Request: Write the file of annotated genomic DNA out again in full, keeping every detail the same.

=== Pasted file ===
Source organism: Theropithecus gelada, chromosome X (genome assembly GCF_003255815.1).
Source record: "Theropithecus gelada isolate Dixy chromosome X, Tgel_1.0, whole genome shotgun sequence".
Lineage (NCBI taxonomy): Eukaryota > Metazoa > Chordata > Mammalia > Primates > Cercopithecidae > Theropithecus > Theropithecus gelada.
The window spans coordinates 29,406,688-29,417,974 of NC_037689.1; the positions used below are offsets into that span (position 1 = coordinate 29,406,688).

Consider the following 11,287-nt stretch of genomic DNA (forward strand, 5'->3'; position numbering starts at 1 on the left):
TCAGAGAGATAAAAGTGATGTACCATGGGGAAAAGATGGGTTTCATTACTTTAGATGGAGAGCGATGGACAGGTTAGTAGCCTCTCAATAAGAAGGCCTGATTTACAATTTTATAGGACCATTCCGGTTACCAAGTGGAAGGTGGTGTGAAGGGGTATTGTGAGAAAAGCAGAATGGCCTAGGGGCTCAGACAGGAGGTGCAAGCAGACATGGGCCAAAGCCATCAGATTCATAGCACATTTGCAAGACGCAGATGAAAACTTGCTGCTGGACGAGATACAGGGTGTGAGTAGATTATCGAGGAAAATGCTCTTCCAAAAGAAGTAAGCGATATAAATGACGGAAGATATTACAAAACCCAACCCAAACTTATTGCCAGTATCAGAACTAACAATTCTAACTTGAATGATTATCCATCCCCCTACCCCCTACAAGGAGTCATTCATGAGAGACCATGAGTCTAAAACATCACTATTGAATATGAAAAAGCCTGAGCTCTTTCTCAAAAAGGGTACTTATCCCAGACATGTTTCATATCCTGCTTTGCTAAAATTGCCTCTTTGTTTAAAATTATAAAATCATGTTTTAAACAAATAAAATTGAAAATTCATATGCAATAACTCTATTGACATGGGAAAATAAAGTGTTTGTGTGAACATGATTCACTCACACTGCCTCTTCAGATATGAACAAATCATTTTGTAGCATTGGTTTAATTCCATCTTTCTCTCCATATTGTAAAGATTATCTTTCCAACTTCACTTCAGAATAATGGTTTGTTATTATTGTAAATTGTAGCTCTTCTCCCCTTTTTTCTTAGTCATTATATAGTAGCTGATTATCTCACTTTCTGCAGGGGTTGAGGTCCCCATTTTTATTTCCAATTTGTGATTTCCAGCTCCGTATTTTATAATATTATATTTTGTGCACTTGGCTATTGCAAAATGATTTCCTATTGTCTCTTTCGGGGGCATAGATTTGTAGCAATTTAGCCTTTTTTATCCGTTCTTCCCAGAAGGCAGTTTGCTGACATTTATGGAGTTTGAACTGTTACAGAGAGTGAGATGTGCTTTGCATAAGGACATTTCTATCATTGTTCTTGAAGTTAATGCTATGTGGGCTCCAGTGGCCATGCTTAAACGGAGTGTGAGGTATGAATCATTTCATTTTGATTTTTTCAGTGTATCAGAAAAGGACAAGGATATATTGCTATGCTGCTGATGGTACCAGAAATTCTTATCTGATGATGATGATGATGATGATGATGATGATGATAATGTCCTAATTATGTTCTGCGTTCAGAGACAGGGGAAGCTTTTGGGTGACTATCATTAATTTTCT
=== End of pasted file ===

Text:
Source organism: Theropithecus gelada, chromosome X (genome assembly GCF_003255815.1).
Source record: "Theropithecus gelada isolate Dixy chromosome X, Tgel_1.0, whole genome shotgun sequence".
Lineage (NCBI taxonomy): Eukaryota > Metazoa > Chordata > Mammalia > Primates > Cercopithecidae > Theropithecus > Theropithecus gelada.
The window spans coordinates 29,406,688-29,417,974 of NC_037689.1; the positions used below are offsets into that span (position 1 = coordinate 29,406,688).

Consider the following 11,287-nt stretch of genomic DNA (forward strand, 5'->3'; position numbering starts at 1 on the left):
TCAGAGAGATAAAAGTGATGTACCATGGGGAAAAGATGGGTTTCATTACTTTAGATGGAGAGCGATGGACAGGTTAGTAGCCTCTCAATAAGAAGGCCTGATTTACAATTTTATAGGACCATTCCGGTTACCAAGTGGAAGGTGGTGTGAAGGGGTATTGTGAGAAAAGCAGAATGGCCTAGGGGCTCAGACAGGAGGTGCAAGCAGACATGGGCCAAAGCCATCAGATTCATAGCACATTTGCAAGACGCAGATGAAAACTTGCTGCTGGACGAGATACAGGGTGTGAGTAGATTATCGAGGAAAATGCTCTTCCAAAAGAAGTAAGCGATATAAATGACGGAAGATATTACAAAACCCAACCCAAACTTATTGCCAGTATCAGAACTAACAATTCTAACTTGAATGATTATCCATCCCCCTACCCCCTACAAGGAGTCATTCATGAGAGACCATGAGTCTAAAACATCACTATTGAATATGAAAAAGCCTGAGCTCTTTCTCAAAAAGGGTACTTATCCCAGACATGTTTCATATCCTGCTTTGCTAAAATTGCCTCTTTGTTTAAAATTATAAAATCATGTTTTAAACAAATAAAATTGAAAATTCATATGCAATAACTCTATTGACATGGGAAAATAAAGTGTTTGTGTGAACATGATTCACTCACACTGCCTCTTCAGATATGAACAAATCATTTTGTAGCATTGGTTTAATTCCATCTTTCTCTCCATATTGTAAAGATTATCTTTCCAACTTCACTTCAGAATAATGGTTTGTTATTATTGTAAATTGTAGCTCTTCTCCCCTTTTTTCTTAGTCATTATATAGTAGCTGATTATCTCACTTTCTGCAGGGGTTGAGGTCCCCATTTTTATTTCCAATTTGTGATTTCCAGCTCCGTATTTTATAATATTATATTTTGTGCACTTGGCTATTGCAAAATGATTTCCTATTGTCTCTTTCGGGGGCATAGATTTGTAGCAATTTAGCCTTTTTTATCCGTTCTTCCCAGAAGGCAGTTTGCTGACATTTATGGAGTTTGAACTGTTACAGAGAGTGAGATGTGCTTTGCATAAGGACATTTCTATCATTGTTCTTGAAGTTAATGCTATGTGGGCTCCAGTGGCCATGCTTAAACGGAGTGTGAGGTATGAATCATTTCATTTTGATTTTTTCAGTGTATCAGAAAAGGACAAGGATATATTGCTATGCTGCTGATGGTACCAGAAATTCTTATCTGATGATGATGATGATGATGATGATGATGATGATAATGTCCTAATTATGTTCTGCGTTCAGAGACAGGGGAAGCTTTTGGGTGACTATCATTAATTTTCT